ll March 21. Battle of Pleasant Hill April 9. About Cloutiersville April 22-24. At Alexandria April 26-May 13. Retreat to Morganza May 13-20. Mansura May 16. Yellow Bayou May 18. Moved to Vicksburg, Miss., May 20-22; thence moved to Memphis, Tenn. Old River Lake or Lake Chicot, Ark., June 6. Smith's Expedition to Tupelo, Miss., July 5-21. Camargo's Cross Roads, near Harrisburg, July 13. Tupelo July 14-15. Smith's Expedition to Oxford, Miss., August 1-30. Abbeville August 23 and 25. Expedition up White River to Brownsville, Ark., September 1-10. Pursuit of Price through Arkansas and Missouri September 17-November 16. Moved to Nashville, Tenn., November 23-December 1. Battle of Nashville December 15-16. Pursuit of Hood to the Tennessee River December 17-28. Moved to Clifton, Tenn., thence to Eastport, Miss., and duty there till February, 1865. Moved to New Orleans, La., February 6-19. Campaign against Mobile and its Defenses Ma
Capt. Calvin D. Cowles , 23d U. S. Infantry, Major George B. Davis , U. S. Army, Leslie J. Perry, Joseph W. Kirkley, The Official Military Atlas of the Civil War, Index. (search)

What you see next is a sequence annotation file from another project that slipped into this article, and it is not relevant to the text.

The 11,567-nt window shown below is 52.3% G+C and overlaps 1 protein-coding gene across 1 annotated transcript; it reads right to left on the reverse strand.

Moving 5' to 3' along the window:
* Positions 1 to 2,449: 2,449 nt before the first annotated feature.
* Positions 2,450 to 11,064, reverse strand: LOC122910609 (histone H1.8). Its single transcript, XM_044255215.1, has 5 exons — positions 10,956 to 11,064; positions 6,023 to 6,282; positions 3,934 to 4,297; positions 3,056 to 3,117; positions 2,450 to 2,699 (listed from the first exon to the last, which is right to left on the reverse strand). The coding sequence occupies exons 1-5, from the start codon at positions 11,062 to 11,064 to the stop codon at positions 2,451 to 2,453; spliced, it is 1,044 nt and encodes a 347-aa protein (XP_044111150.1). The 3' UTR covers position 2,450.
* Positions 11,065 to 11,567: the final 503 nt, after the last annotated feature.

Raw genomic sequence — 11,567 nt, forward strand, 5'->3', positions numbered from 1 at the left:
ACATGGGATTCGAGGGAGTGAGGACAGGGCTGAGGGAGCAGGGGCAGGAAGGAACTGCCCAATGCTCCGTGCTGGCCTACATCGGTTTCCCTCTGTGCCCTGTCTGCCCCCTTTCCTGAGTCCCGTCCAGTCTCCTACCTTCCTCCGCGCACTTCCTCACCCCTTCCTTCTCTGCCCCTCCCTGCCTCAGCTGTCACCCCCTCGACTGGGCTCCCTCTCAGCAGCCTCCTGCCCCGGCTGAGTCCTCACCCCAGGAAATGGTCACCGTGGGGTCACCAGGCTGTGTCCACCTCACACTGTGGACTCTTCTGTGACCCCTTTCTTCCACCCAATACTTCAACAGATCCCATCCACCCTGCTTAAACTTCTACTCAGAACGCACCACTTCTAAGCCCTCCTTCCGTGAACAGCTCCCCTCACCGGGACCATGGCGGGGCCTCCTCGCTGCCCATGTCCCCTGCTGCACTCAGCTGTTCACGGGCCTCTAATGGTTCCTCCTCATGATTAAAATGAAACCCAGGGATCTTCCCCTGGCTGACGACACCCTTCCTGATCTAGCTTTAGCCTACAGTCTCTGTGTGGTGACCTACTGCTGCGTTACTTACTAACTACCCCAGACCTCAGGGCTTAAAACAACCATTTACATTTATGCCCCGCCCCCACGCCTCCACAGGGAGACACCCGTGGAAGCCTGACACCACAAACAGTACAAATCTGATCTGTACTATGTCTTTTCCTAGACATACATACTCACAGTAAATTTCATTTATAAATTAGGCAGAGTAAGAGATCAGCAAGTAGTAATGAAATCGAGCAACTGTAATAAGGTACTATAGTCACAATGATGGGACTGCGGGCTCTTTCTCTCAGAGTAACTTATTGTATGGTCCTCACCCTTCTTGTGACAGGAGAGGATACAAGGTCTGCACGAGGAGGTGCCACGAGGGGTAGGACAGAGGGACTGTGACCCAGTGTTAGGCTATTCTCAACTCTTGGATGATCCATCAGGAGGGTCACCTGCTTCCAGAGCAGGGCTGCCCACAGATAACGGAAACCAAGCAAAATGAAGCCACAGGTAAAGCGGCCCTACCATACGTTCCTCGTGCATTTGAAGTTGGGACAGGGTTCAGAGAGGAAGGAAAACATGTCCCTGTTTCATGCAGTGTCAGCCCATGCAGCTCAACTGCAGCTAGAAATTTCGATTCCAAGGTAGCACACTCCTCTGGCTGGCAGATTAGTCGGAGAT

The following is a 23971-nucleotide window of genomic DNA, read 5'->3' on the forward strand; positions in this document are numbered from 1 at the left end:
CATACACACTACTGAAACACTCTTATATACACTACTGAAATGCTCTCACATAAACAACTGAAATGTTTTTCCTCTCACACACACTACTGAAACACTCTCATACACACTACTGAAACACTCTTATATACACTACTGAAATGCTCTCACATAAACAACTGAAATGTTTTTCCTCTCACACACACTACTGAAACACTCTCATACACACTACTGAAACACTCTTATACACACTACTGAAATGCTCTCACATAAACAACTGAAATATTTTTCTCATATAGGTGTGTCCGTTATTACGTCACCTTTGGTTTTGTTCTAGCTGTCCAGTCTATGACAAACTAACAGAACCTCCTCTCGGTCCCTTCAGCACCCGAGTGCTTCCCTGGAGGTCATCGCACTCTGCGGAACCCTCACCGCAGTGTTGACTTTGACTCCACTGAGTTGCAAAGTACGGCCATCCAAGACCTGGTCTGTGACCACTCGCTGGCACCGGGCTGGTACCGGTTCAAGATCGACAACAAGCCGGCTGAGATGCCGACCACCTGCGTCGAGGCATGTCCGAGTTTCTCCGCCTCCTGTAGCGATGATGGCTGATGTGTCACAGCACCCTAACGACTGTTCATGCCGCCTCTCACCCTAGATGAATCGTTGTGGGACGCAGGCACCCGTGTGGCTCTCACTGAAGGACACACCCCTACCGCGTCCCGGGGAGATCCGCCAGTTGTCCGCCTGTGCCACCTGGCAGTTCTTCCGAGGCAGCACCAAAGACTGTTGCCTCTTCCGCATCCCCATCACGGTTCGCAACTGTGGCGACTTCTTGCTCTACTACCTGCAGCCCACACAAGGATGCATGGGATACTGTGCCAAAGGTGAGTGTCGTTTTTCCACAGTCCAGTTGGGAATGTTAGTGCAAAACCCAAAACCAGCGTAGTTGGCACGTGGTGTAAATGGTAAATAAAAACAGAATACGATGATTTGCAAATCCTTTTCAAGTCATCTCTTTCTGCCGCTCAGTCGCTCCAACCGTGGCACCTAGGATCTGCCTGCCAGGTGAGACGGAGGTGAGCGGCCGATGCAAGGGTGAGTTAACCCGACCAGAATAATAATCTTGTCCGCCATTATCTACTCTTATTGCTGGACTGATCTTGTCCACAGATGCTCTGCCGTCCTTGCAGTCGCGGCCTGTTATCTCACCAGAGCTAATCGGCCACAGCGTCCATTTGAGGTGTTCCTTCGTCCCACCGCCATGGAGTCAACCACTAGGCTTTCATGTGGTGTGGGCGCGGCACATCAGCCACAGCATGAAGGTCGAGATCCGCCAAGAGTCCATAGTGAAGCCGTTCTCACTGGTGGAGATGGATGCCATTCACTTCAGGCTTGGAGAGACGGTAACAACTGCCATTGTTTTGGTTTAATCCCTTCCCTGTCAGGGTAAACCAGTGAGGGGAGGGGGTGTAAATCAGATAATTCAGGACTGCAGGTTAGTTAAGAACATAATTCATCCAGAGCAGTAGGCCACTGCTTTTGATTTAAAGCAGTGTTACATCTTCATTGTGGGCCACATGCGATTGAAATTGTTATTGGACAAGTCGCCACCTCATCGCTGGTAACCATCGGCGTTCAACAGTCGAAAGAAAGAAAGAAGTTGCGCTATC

rations appearing on plates 162 to 175, inclusive, only the plate numbers are given. The letter U, in parentheses, affixed to indices of military geographical divisions and departments, stands for Union, and the letter C for Confederate. Abbeville, Miss. 135-A; 154, D11 Fort Abercrombie, Dak. Ter. 171 Aberdeen, Miss. 76, 1; 117, 1; 118, 1; 149, H1; 154, F14; 171 Aberdeen, Ohio 140, G2; 141, B3 Abingdon, Va. 118, 1; 142, B8; 171 Abraham's Creek, Va. 27, 1; n 174 Fort Wright, Cal. 134, 1 Wright River, S. C. 5, 4; 70, 2; 133, 3; 135-B, 5 Reconnaissance 135-B, 5 Wrightsville, Pa. 43, 7; 116, 2; 135-A; 136, C9 Wyandotte, Kans. 47, 1; 66, 1-66, 3; 119, 1; 161, C9 Wyatt, Miss. 135-A; 154, D11 Wytheville, Va. 117, 1; 118, 1; 135-A; 141, H11; 142, A11 Yankeetown, Tenn. 24, 3; 150, H9 Yazoo City, Miss. 117, 1; 135-A; 155, A9; 171 Yazoo Pass, Miss. 154, D8 Yazoo Pass Expedition, Feb. 2